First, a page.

Communications between satellite glial cells and neighboring neurons within sensory ganglia may contribute to neuropathic and inflammatory pain. To elucidate the role of satellite glial cells in chemotherapy-induced pain, we examined the effects of oxaliplatin on the gap junction-mediated coupling between these cells. We also examined whether the gap junction blocker, carbenoxolone, can reverse the coupling. Primary cultures of mice trigeminal ganglia, 24-48h after cell isolation, were used. Satellite glial cells were injected with Lucifer yellow in the presence or absence of oxaliplatin (60 μM). In addition, the effect of carbenoxolone (100 μM) on coupling, and the expression of connexin 43 proteins were evaluated. Dye coupling between adjacent satellite glial cells was significantly increased (2.3-fold, P<0.05) following a 2h incubation with oxaliplatin. Adding carbenoxolone to the oxaliplatin-treated cultures reversed oxaliplatin-evoked coupling to baseline (P<0.05). Immunostaining showed no difference between expression of connexin 43 in control and oxaliplatin-treated cultures. Our findings indicated that oxaliplatin-increased gap junction-mediated coupling between satellite glial cells in primary cultures of mouse trigeminal ganglia, and carbenoxolone reversed this effect. Hence, it is proposed that increased gap junction-mediated coupling was seen between satellite glial cells in TG. This observation together with our previous data obtained from a behavioral study suggests that this phenomenon might contribute to chemotherapy-induced nociception following oxaliplatin treatment. PMID:25999145

  11. Oxaliplatin enhances gap junction-mediated coupling in cell cultures of mouse trigeminal ganglia.

    PubMed

    Poulsen, Jeppe Nørgaard; Warwick, Rebekah; Duroux, Meg; Hanani, Menachem; Gazerani, Parisa

    2015-08-01

    Communications between satellite glial cells and neighboring neurons within sensory ganglia may contribute to neuropathic and inflammatory pain. To elucidate the role of satellite glial cells in chemotherapy-induced pain, we examined the effects of oxaliplatin on the gap junction-mediated coupling between these cells. We also examined whether the gap junction blocker, carbenoxolone, can reverse the coupling. Primary cultures of mice trigeminal ganglia, 24-48h after cell isolation, were used. Satellite glial cells were injected with Lucifer yellow in the presence or absence of oxaliplatin (60 μM). In addition, the effect of carbenoxolone (100 μM) on coupling, and the expression of connexin 43 proteins were evaluated. Dye coupling between adjacent satellite glial cells was significantly increased (2.3-fold, P<0.05) following a 2h incubation with oxaliplatin. Adding carbenoxolone to the oxaliplatin-treated cultures reversed oxaliplatin-evoked coupling to baseline (P<0.05). Immunostaining showed no difference between expression of connexin 43 in control and oxaliplatin-treated cultures. Our findings indicated that oxaliplatin-increased gap junction-mediated coupling between satellite glial cells in primary cultures of mouse trigeminal ganglia, and carbenoxolone reversed this effect. Hence, it is proposed that increased gap junction-mediated coupling was seen between satellite glial cells in TG. This observation together with our previous data obtained from a behavioral study suggests that this phenomenon might contribute to chemotherapy-induced nociception following oxaliplatin treatment.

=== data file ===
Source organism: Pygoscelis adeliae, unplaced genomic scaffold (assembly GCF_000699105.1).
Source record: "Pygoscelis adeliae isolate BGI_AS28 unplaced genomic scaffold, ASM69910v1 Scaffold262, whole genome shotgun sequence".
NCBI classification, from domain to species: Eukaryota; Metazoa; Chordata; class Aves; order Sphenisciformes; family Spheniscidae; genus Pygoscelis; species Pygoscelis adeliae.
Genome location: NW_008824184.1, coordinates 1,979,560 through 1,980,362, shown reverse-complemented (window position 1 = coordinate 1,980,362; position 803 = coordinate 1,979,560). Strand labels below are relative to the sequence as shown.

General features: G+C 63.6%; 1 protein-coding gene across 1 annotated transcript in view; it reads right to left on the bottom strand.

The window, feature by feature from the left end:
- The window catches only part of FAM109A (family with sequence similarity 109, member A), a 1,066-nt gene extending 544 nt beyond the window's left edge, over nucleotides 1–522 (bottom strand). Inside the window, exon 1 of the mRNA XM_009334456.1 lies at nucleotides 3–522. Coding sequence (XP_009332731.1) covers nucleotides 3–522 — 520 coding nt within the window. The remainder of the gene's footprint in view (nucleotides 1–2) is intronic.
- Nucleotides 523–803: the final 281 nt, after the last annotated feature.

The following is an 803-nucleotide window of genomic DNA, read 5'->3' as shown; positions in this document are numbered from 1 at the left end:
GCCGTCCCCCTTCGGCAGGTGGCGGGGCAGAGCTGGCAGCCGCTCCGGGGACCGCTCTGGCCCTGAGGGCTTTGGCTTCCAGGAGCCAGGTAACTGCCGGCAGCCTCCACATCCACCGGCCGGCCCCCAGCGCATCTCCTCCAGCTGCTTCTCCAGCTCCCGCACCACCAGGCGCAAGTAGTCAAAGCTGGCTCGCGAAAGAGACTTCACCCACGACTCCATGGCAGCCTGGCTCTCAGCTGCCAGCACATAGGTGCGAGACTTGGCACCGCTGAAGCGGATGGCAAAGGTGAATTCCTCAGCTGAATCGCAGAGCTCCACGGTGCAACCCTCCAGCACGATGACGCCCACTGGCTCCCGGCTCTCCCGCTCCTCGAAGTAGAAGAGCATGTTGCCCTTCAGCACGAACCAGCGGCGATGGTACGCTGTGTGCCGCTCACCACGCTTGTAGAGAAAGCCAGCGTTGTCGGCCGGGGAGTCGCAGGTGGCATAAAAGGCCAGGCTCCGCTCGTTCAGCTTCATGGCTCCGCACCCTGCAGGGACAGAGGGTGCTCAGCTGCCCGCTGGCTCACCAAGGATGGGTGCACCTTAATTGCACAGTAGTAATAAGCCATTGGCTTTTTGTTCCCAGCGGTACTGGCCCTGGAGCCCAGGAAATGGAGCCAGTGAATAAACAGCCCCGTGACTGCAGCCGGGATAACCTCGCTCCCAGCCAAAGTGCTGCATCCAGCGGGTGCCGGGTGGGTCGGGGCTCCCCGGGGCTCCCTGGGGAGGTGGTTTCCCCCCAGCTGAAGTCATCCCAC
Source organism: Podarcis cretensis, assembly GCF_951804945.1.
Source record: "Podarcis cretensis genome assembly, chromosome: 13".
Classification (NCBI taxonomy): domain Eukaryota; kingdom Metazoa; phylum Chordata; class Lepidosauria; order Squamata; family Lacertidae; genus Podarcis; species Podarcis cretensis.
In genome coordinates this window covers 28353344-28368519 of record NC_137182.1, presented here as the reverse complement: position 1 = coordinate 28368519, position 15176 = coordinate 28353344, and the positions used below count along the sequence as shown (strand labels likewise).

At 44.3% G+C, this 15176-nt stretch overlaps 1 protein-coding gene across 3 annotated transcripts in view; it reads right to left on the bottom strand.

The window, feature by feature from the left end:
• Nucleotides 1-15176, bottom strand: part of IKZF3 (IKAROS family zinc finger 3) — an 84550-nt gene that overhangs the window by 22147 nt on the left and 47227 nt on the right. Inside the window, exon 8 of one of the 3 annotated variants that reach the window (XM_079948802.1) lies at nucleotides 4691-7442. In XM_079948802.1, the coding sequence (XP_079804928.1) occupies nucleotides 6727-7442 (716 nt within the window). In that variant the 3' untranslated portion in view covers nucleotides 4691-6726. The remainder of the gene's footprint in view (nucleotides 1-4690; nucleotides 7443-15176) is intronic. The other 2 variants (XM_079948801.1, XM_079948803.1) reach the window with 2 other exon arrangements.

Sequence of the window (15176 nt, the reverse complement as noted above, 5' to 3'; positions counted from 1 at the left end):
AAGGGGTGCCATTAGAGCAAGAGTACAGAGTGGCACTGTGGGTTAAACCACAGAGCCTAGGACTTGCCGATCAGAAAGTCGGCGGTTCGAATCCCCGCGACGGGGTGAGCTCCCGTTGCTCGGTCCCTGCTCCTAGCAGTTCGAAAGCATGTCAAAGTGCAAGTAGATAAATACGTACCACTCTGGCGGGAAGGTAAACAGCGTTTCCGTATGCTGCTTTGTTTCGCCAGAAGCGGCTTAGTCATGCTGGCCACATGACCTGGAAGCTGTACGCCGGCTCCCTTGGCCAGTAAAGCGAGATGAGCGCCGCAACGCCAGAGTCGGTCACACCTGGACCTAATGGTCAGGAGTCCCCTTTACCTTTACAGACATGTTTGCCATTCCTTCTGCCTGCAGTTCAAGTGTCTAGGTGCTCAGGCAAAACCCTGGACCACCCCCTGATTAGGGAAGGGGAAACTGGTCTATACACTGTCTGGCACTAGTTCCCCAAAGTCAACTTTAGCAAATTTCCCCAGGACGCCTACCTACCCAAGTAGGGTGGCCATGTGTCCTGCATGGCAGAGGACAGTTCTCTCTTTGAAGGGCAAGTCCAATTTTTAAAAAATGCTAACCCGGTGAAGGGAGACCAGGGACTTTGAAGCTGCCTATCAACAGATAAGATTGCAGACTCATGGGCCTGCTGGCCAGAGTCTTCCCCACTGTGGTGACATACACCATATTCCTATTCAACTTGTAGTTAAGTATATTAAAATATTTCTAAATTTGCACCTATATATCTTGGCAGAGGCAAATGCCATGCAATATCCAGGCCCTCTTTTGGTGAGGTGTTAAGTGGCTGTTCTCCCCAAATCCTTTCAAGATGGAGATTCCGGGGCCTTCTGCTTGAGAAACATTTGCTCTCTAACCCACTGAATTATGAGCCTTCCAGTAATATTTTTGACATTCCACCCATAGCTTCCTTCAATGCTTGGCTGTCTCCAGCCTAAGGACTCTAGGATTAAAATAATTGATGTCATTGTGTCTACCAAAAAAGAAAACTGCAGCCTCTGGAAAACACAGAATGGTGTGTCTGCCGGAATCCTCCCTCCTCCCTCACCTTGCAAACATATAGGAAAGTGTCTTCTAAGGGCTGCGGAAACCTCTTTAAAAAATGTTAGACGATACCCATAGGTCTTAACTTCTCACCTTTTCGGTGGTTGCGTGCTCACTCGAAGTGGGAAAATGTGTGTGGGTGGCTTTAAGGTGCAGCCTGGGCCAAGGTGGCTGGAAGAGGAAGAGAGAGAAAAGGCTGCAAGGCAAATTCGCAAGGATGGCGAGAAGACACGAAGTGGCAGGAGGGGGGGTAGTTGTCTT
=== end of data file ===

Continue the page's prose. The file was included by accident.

12. A phase I/II study of biweekly capecitabine and irinotecan plus bevacizumab as second-line chemotherapy in patients with metastatic colorectal cancer

    PubMed Central

    Suenaga, Mitsukuni; Mizunuma, Nobuyuki; Matsusaka, Satoshi; Shinozaki, Eiji; Ozaka, Masato; Ogura, Mariko; Chin, Keisho; Yamaguchi, Toshiharu

    2015-01-01